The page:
The founding document released on February 9 by nine intellectuals, including al-Khadhar - university professors, lawyers, and activists - said the Islamic Nation Party (Hizb al-Umma al-Islami) would be the kingdom's first political party. The founding document, emailed to Human Rights Watch, stated that the founders set up the party to "partake in supporting the peaceful political reform movement."

The party's stated goals included greater democracy, such as direct elections of parliament and government, independence of the judiciary, and separation of executive, legislative, and judicial powers; promotion of human rights, including free speech, the right to peacefully protest, and promotion of women and civil society; and what they called Islamic values in domestic and foreign policy.

Saudi Arabia, an absolute monarchy, also does not allow independent civil society organizations or public protests. In 1993, authorities arrested and detained for long periods members of the Committee for the Defense of Legitimate Rights, a political advocacy group. In 2004, authorities arrested the organizers of a public petition calling for a constitution and elections, Abdullah al-Hamid, Matrook al-Faleh, and Ali al-Dumaini, convicted them following an unfair trial, and in 2005 sentenced them to long prison terms.

In 2007, authorities arrested a group of 10 reformist lawyers, professors, and activists reportedly gathering to found a political party, most of whom remain in detention without charge or trial. In 2008, a court sentenced two brothers, Abdullah and ‘Isa al-Hamid, to prison for encouraging a public protest.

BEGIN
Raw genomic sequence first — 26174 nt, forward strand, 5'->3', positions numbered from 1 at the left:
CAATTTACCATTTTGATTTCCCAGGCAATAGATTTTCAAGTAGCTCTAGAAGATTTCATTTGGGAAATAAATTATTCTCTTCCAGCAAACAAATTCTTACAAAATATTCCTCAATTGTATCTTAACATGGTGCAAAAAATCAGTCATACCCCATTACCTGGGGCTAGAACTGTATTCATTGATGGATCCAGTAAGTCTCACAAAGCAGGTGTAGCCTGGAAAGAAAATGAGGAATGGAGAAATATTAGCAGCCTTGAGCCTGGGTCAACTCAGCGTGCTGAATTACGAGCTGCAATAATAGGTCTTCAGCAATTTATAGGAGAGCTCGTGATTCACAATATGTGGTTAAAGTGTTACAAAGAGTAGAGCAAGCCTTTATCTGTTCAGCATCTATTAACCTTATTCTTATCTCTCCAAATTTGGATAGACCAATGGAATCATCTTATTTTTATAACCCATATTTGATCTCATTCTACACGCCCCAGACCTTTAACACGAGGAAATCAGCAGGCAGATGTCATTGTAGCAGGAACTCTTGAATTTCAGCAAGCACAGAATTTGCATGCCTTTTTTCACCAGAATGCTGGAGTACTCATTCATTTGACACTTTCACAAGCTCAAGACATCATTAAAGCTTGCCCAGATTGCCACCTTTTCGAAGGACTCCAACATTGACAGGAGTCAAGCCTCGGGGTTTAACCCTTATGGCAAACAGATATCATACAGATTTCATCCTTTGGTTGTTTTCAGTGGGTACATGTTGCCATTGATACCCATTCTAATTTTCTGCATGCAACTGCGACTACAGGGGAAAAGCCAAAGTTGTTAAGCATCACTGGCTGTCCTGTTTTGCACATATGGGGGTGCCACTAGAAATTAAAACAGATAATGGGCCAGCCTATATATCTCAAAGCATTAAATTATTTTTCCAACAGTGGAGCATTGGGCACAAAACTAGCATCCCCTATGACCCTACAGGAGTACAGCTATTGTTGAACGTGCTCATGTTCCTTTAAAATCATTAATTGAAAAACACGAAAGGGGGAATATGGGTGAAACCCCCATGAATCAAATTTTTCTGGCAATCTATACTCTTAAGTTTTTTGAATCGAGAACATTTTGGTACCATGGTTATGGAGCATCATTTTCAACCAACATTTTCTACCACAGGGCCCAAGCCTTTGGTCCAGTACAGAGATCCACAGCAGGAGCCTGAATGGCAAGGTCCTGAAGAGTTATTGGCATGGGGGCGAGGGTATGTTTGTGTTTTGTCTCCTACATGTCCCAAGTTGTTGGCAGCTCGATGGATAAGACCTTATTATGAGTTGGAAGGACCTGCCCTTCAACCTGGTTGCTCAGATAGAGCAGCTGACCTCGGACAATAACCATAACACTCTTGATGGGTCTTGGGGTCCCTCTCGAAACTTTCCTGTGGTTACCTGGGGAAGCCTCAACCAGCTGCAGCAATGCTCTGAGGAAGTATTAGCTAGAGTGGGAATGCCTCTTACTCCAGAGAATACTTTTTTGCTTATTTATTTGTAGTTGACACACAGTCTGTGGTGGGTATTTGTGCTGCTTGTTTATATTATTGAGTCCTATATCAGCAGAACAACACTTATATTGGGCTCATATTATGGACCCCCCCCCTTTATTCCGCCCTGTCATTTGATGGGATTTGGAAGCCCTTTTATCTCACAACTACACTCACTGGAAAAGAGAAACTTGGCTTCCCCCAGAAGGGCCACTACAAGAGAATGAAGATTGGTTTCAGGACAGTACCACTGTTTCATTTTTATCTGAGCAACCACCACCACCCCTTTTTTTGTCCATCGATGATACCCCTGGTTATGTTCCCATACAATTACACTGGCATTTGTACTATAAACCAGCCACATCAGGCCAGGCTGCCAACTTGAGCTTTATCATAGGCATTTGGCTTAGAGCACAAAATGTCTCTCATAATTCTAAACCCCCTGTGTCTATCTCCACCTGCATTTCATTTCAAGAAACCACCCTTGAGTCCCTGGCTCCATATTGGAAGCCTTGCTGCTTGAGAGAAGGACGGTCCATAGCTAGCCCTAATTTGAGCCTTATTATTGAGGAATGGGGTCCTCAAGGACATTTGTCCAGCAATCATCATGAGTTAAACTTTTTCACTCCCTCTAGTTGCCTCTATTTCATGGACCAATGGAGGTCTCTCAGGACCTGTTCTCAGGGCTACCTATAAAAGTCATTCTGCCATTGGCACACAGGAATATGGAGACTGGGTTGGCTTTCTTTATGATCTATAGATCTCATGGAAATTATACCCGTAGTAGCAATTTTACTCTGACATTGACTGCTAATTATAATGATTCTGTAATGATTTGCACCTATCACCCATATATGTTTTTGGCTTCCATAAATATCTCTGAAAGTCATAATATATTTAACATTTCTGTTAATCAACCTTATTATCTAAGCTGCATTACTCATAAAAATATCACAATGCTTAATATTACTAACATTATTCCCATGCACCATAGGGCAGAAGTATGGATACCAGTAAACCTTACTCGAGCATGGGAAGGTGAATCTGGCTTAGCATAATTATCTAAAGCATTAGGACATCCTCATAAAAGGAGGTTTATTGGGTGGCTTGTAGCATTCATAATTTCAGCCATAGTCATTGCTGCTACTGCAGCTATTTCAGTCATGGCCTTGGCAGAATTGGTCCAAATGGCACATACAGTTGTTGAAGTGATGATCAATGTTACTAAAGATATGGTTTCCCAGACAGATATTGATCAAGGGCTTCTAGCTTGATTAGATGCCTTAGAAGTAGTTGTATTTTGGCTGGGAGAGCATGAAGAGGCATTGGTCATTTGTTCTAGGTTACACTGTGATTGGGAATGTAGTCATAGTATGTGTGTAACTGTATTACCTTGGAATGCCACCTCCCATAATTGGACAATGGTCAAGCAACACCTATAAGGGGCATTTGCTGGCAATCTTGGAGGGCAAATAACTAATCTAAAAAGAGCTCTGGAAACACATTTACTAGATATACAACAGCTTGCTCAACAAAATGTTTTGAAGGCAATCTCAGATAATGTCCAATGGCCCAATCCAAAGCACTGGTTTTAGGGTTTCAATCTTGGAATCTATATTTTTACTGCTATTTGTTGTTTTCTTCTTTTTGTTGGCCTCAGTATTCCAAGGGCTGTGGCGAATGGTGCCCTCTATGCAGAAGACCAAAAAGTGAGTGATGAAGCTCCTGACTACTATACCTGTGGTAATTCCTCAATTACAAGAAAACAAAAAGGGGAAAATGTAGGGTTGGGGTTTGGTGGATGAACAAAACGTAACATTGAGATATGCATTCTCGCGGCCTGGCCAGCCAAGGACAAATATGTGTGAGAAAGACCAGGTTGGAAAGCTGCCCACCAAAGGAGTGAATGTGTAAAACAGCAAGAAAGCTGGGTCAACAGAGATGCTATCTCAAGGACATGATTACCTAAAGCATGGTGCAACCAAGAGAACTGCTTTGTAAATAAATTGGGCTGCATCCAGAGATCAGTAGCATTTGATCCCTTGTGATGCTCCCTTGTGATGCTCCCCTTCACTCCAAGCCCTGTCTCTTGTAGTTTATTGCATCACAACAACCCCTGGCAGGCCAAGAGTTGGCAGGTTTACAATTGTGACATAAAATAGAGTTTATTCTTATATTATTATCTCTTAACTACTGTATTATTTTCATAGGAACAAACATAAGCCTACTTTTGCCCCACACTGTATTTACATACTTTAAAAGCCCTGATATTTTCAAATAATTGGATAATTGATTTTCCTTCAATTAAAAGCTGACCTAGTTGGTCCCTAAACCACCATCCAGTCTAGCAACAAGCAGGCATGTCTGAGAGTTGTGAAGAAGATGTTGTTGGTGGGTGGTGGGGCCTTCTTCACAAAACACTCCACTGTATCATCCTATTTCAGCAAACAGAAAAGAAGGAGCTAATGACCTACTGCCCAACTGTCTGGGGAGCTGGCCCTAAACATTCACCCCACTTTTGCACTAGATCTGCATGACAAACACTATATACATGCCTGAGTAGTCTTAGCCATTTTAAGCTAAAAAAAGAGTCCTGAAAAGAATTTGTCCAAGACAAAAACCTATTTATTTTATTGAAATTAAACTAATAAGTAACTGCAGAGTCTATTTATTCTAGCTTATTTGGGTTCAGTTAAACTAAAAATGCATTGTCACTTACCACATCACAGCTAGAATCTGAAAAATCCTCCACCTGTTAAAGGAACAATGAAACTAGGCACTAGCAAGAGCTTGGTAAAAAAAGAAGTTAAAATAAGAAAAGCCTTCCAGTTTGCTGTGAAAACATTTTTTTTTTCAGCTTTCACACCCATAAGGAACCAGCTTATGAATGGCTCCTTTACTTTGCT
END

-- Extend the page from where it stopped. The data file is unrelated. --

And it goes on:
Since January 2009, two other Saudis, Muahmmad al-‘Utaibi and Khalid al-‘Umair, have been detained without charge or trial for planning a peaceful rally in solidarity with the people of Gaza. Mikhlif al-Shammari, a human rights activist, has been in Dammam prison since June 2010 for criticizing Saudi authorities and hard-line clerics.

Domestic intelligence forces on March 3, 2010, arrested al-Khadhar's son, Thamir, a 19-year-old student, and have detained him since then without charge or trial after he called for constitutional reform and said Interior Ministry officials should be put on trial for the arbitrary detention and secret trials of terrorism suspects.

On January 28, 2011, Saudi security forces in Jeddah briefly arrested between 30 and 50 demonstrators who gathered after noon prayers to protest the government's handling of recent floods there in which at least 10 people have died, Reuters and individual sources reported. On December 21, 2010, Interior Ministry officials summoned Saudi citizens who had planned a peaceful sit-in for December 23 to demand better jobs, health care, education, and urge reform, including an end to corruption, ordering them to cancel the protest, which they did.

"By routinely arresting peaceful political activists Saudi authorities have made abundantly clear that they rule without consent of the ruled," Wilcke said. "Whoever demands civil and political rights that challenge absolute Saudi family rule risks punishment."